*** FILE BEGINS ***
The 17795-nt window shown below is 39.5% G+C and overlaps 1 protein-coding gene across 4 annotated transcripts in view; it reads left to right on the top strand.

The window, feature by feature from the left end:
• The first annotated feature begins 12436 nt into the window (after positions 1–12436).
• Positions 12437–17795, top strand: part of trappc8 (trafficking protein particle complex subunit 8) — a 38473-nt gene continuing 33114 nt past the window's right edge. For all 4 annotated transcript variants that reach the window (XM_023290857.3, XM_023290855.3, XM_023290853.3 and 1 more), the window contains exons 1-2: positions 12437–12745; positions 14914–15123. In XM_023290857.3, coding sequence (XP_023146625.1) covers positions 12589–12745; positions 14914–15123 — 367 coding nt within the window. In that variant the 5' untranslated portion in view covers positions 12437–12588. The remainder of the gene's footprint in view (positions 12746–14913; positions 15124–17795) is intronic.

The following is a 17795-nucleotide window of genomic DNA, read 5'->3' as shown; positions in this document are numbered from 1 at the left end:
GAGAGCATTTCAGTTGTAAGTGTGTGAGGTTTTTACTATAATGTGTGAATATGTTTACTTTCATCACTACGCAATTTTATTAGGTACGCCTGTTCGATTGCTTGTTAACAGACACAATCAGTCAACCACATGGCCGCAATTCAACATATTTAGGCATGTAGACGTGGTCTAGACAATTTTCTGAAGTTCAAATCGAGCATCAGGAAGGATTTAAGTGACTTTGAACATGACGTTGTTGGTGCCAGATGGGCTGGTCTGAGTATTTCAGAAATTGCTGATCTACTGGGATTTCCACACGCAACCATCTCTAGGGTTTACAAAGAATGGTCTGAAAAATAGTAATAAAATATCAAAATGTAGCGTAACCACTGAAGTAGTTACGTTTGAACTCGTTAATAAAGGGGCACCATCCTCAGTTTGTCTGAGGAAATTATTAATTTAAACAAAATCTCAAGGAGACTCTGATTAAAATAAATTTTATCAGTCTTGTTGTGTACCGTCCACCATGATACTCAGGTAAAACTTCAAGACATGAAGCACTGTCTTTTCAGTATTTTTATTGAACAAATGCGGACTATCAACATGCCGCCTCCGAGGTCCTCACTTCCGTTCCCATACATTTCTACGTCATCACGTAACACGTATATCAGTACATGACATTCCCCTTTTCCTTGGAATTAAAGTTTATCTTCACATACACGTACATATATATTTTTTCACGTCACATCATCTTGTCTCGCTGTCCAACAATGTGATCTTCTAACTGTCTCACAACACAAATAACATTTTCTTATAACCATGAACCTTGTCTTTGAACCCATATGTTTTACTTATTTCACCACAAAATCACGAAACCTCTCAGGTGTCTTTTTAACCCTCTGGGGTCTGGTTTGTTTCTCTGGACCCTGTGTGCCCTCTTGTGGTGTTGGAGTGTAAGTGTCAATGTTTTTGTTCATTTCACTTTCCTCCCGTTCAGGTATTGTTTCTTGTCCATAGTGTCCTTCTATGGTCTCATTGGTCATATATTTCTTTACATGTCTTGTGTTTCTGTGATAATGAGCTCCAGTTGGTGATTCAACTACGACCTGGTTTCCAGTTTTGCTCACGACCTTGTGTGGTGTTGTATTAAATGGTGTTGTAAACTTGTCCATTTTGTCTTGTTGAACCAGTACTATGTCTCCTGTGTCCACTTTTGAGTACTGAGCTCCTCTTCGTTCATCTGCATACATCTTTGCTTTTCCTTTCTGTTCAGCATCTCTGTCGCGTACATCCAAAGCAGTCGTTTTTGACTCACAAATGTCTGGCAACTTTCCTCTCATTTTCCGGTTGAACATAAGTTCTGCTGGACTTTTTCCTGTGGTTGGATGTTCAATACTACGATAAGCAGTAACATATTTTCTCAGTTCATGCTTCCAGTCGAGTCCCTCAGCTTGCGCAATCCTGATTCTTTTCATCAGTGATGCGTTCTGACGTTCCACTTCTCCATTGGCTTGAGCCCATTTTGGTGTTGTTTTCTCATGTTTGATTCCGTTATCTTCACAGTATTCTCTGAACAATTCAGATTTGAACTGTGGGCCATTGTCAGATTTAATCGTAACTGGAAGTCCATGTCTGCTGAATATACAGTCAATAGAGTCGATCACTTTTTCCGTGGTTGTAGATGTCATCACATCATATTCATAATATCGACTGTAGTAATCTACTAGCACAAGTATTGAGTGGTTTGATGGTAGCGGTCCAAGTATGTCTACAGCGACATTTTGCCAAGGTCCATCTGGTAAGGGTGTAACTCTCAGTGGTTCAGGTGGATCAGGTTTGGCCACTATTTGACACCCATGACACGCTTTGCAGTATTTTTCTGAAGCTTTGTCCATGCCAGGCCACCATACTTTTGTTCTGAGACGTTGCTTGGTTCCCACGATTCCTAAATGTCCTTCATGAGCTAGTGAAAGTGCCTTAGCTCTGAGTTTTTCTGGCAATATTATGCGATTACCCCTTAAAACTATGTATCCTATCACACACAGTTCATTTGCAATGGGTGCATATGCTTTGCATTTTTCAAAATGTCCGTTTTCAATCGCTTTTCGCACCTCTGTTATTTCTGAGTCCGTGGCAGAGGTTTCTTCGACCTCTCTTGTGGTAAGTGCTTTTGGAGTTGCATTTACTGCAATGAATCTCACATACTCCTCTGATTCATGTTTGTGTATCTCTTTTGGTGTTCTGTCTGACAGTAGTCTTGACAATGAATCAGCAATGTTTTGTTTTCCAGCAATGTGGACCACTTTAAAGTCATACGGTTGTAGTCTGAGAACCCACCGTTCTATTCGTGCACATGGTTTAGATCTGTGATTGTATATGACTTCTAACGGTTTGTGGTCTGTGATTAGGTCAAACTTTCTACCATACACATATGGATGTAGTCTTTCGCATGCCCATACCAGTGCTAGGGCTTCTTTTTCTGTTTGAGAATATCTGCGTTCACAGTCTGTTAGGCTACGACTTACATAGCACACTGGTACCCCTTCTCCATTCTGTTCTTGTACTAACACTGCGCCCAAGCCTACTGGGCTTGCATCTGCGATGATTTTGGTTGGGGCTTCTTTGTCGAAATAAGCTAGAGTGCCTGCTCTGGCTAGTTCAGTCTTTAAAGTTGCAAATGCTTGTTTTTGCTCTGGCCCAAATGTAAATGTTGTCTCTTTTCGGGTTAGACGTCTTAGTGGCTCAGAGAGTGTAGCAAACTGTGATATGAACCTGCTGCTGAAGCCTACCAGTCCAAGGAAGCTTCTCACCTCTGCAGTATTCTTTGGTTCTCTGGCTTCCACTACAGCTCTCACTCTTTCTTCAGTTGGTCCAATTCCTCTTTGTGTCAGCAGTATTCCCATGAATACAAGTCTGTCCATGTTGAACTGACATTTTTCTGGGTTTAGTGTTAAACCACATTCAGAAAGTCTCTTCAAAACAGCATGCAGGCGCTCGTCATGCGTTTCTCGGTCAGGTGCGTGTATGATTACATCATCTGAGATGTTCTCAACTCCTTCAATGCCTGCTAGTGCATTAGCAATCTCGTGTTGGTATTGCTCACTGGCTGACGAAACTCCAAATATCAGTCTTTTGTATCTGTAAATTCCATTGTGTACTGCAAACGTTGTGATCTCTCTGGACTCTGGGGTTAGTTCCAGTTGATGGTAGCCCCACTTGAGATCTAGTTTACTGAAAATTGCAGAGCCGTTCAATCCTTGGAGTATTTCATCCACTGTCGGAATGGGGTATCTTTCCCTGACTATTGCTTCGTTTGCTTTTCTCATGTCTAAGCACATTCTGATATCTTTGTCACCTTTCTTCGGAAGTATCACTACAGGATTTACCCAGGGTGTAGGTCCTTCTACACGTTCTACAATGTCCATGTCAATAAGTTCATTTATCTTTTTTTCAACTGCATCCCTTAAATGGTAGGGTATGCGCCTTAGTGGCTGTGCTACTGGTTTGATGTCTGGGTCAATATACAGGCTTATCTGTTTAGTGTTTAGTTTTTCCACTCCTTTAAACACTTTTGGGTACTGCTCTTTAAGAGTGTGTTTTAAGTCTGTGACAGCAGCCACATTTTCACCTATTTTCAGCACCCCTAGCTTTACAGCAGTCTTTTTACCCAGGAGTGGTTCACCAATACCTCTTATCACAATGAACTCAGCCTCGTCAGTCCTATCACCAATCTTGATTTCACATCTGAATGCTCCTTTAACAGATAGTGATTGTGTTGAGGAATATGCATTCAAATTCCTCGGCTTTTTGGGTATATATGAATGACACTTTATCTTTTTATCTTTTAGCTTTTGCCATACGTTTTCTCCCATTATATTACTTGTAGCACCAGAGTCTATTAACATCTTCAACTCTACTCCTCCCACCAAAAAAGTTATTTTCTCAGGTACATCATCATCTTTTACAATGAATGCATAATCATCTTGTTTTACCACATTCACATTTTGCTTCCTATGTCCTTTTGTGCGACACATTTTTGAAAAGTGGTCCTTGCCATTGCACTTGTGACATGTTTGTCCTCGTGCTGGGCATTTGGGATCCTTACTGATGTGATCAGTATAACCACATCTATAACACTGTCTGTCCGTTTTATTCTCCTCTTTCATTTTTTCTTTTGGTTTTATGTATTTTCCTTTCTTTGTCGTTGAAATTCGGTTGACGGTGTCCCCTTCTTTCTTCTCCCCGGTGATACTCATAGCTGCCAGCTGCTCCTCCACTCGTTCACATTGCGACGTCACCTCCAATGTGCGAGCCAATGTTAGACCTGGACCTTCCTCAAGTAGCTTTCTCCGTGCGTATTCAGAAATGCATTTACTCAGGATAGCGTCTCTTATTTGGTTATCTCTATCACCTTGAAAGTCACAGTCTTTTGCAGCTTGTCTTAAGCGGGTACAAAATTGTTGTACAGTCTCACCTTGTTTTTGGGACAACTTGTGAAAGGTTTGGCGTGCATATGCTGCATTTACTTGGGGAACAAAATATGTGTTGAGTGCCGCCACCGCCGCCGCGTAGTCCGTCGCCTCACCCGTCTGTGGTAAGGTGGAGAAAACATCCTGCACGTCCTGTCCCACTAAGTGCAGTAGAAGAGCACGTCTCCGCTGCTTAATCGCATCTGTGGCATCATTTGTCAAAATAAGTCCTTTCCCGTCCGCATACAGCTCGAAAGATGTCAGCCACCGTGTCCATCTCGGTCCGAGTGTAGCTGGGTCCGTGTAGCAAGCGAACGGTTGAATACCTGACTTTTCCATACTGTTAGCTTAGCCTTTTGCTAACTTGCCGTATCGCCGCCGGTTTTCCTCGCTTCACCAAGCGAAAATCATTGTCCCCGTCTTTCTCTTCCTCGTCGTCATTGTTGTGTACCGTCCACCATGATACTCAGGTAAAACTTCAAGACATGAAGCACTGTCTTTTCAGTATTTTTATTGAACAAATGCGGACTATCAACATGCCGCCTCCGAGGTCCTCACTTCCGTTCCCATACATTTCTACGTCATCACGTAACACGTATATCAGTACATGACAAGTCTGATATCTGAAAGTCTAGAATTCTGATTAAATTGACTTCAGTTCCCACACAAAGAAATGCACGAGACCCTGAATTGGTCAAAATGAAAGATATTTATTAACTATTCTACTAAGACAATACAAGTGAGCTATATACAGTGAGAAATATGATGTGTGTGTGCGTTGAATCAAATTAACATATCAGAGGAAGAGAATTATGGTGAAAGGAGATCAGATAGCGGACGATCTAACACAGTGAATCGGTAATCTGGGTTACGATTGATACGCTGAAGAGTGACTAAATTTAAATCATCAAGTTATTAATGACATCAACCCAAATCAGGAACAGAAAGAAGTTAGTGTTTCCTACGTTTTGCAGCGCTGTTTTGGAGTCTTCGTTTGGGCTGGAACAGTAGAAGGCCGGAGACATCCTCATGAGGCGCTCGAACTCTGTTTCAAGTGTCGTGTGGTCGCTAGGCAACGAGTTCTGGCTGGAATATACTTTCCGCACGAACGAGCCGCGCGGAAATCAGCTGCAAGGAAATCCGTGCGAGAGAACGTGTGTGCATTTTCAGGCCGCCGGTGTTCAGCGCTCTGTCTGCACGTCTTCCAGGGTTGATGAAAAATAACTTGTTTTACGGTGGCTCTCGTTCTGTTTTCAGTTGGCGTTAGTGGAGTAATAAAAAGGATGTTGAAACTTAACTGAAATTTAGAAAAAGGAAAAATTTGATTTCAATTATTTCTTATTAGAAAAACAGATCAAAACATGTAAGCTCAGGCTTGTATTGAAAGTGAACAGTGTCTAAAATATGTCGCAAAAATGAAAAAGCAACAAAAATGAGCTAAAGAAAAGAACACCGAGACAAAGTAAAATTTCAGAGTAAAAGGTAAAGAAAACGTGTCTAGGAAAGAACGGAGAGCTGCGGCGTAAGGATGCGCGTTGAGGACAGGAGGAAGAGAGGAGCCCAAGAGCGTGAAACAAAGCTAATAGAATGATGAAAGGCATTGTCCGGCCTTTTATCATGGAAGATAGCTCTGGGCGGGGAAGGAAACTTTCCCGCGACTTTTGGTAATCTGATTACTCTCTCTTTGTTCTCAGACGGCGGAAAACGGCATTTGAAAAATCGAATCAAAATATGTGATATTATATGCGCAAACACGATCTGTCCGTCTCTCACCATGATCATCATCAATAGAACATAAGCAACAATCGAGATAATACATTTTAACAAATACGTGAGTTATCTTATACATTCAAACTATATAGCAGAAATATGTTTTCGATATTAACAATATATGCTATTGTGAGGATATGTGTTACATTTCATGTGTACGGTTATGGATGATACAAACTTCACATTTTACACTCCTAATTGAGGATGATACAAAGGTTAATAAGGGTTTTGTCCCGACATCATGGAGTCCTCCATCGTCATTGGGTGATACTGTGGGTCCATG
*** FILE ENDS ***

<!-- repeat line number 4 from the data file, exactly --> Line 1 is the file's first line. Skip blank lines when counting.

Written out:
• Positions 12437–17795, top strand: part of trappc8 (trafficking protein particle complex subunit 8) — a 38473-nt gene continuing 33114 nt past the window's right edge. For all 4 annotated transcript variants that reach the window (XM_023290857.3, XM_023290855.3, XM_023290853.3 and 1 more), the window contains exons 1-2: positions 12437–12745; positions 14914–15123. In XM_023290857.3, coding sequence (XP_023146625.1) covers positions 12589–12745; positions 14914–15123 — 367 coding nt within the window. In that variant the 5' untranslated portion in view covers positions 12437–12588. The remainder of the gene's footprint in view (positions 12746–14913; positions 15124–17795) is intronic.